October 1917 saw the fall of the Provisional Government (PG) and the seizure of power by the Bolshevik headed Soviets. The role played in the October revolution by Lenin, through his leadership of the Bolsheviks, and Leon Trotsky in his organisation and direction of the Red Guard and Military Revolutionary Committee (MRC). However, these factors are dependent on the mistakes made by the PG prior to the revolution, and therefore, the PG was largely responsible for its downfall in 1917.
The PG was largely responsible for its downfall in 1917 for a number of reasons. Firstly, it could be argued that the PG was doomed to fall due to the nature of its existence. In the first PG led by Prince Lvov, it became apparent that it lacked legitimate authority because it was not an elected body. The PG was made up of former Duma members who had refused to disband at the Tsar’s demand. As such, they had no legitimate claim to the loyalty and obedience of the Russian people, which was a weakness that was contributory to its downfall in 1917. This was not the only weakness of the PG however, as their downfall was compounded by the failure of the summer offensive.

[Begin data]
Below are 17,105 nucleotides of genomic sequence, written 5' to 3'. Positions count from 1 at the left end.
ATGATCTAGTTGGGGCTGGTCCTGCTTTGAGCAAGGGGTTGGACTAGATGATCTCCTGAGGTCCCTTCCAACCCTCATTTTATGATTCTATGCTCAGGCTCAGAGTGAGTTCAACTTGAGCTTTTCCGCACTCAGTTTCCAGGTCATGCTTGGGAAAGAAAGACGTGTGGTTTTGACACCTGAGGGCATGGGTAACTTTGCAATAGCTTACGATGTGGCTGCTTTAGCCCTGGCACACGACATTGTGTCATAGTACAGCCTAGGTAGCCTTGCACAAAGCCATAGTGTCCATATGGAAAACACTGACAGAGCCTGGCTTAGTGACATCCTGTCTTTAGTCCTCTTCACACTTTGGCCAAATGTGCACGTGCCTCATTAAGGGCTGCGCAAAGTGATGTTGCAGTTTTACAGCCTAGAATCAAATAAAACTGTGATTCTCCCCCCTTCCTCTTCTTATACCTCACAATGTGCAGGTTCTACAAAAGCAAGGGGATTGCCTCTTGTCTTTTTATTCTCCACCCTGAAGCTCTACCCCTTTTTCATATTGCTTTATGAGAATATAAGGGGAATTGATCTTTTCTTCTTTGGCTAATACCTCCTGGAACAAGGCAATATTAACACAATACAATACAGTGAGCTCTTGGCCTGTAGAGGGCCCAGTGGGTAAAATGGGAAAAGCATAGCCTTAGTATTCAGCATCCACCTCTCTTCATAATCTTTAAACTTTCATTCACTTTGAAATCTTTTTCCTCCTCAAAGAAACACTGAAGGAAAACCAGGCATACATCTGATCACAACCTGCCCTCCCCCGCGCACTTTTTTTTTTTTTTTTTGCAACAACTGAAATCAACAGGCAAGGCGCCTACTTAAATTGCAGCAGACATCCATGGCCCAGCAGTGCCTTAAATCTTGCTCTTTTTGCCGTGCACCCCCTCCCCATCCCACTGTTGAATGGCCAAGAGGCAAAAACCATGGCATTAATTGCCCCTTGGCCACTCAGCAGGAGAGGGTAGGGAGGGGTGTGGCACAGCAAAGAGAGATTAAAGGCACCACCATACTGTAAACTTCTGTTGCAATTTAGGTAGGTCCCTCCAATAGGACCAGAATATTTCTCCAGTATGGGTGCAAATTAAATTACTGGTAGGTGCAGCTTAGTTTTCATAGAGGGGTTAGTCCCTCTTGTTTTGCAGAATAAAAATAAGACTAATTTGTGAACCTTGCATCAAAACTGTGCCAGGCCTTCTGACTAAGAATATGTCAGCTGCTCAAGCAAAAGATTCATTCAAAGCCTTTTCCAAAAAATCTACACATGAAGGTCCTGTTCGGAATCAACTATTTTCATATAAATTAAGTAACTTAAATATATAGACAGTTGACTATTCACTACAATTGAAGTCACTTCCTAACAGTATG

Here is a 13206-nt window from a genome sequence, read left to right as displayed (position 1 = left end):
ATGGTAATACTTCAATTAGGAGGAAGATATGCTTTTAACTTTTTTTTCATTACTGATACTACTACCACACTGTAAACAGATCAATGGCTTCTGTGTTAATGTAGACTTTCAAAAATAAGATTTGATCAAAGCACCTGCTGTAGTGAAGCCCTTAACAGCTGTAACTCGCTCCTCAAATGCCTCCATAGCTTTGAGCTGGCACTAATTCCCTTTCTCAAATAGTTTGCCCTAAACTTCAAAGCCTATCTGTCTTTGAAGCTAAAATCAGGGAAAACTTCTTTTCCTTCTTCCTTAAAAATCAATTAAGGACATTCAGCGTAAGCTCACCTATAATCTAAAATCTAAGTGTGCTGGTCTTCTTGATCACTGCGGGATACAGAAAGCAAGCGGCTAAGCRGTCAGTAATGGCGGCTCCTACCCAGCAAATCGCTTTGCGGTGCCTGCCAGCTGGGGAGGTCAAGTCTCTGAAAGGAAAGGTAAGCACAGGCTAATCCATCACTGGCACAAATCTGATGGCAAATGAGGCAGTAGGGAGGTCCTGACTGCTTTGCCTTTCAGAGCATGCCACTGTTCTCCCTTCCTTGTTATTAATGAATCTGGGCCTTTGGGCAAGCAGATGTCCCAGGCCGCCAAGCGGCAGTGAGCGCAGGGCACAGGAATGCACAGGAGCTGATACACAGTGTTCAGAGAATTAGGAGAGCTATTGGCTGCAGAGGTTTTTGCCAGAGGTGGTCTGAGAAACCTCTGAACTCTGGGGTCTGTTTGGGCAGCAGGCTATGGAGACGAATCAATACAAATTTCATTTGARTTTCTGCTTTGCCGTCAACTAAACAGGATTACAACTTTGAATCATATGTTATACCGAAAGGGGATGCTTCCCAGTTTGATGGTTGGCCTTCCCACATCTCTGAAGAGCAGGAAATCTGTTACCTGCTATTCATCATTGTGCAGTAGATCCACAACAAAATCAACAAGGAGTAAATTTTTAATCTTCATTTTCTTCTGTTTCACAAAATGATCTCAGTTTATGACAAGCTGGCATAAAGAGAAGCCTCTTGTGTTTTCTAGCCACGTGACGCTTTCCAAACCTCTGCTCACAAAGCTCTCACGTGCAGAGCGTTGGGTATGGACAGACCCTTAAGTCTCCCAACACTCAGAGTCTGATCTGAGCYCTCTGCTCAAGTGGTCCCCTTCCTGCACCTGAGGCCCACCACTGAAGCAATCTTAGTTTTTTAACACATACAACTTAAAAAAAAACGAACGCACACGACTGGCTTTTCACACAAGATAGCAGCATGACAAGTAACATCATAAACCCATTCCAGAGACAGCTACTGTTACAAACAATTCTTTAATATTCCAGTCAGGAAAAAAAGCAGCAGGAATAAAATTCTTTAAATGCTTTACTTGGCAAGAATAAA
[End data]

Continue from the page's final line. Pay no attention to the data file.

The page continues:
Another example of the PG being responsible for its downfall in 1917 was its failed summer offensive. In an effort to win support at home and abroad for the PG, the Russian army advanced on Lvov against Austro-Hungarian forces. In just three days, counter-attacks on the Russian army resulted in mass desertion, looting and isolated cases of mutiny. This highlighted the lack of faith that ordinary Russian soldiers had in the PG; their lack of organisation; and their ill-judged confidence that the offensive would be successful. The magnitude of the PG’s failure in this area was enough to spark the July Days, which could be considered a miniature revolution. Whilst the July Days were not a success for the Bolsheviks, it indicated the extent to which the summer offensive, and in turn, the PG had provoked the Russian people, and is further evidence to suggest that the PG was largely responsible for its downfall. However, the Kornilov Affair proved to be the most significant event, and the largest failure of the PG that resulted in its downfall.